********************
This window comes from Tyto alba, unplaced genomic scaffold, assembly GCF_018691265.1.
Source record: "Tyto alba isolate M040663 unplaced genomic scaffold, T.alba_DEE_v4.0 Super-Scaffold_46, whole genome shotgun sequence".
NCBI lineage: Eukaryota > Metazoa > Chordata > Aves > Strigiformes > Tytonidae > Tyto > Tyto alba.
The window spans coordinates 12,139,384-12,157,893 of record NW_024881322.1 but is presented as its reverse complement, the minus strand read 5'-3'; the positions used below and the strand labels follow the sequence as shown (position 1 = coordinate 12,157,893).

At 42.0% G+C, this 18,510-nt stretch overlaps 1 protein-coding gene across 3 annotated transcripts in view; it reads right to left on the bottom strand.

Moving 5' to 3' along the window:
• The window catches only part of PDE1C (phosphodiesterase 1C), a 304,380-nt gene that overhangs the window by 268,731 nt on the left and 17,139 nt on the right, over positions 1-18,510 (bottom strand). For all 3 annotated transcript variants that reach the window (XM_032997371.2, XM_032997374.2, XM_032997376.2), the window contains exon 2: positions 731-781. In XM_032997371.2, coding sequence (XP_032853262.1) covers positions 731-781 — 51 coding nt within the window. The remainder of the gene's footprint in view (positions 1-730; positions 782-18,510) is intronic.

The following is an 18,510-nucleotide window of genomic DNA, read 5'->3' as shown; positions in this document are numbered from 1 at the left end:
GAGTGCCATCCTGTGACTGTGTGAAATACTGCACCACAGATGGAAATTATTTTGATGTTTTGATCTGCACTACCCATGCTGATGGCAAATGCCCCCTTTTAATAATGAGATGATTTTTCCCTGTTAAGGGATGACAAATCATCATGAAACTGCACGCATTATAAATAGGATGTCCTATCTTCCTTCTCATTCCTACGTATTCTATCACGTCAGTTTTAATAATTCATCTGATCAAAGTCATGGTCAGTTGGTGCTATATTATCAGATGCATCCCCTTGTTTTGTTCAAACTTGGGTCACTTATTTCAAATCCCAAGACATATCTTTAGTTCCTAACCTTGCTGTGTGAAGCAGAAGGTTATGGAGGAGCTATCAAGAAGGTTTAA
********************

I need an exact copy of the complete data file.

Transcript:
This window comes from Tyto alba, unplaced genomic scaffold, assembly GCF_018691265.1.
Source record: "Tyto alba isolate M040663 unplaced genomic scaffold, T.alba_DEE_v4.0 Super-Scaffold_46, whole genome shotgun sequence".
NCBI lineage: Eukaryota > Metazoa > Chordata > Aves > Strigiformes > Tytonidae > Tyto > Tyto alba.
The window spans coordinates 12,139,384-12,157,893 of record NW_024881322.1 but is presented as its reverse complement, the minus strand read 5'-3'; the positions used below and the strand labels follow the sequence as shown (position 1 = coordinate 12,157,893).

At 42.0% G+C, this 18,510-nt stretch overlaps 1 protein-coding gene across 3 annotated transcripts in view; it reads right to left on the bottom strand.

Moving 5' to 3' along the window:
• The window catches only part of PDE1C (phosphodiesterase 1C), a 304,380-nt gene that overhangs the window by 268,731 nt on the left and 17,139 nt on the right, over positions 1-18,510 (bottom strand). For all 3 annotated transcript variants that reach the window (XM_032997371.2, XM_032997374.2, XM_032997376.2), the window contains exon 2: positions 731-781. In XM_032997371.2, coding sequence (XP_032853262.1) covers positions 731-781 — 51 coding nt within the window. The remainder of the gene's footprint in view (positions 1-730; positions 782-18,510) is intronic.

The following is an 18,510-nucleotide window of genomic DNA, read 5'->3' as shown; positions in this document are numbered from 1 at the left end:
GAGTGCCATCCTGTGACTGTGTGAAATACTGCACCACAGATGGAAATTATTTTGATGTTTTGATCTGCACTACCCATGCTGATGGCAAATGCCCCCTTTTAATAATGAGATGATTTTTCCCTGTTAAGGGATGACAAATCATCATGAAACTGCACGCATTATAAATAGGATGTCCTATCTTCCTTCTCATTCCTACGTATTCTATCACGTCAGTTTTAATAATTCATCTGATCAAAGTCATGGTCAGTTGGTGCTATATTATCAGATGCATCCCCTTGTTTTGTTCAAACTTGGGTCACTTATTTCAAATCCCAAGACATATCTTTAGTTCCTAACCTTGCTGTGTGAAGCAGAAGGTTATGGAGGAGCTATCAAGAAGGTTTAA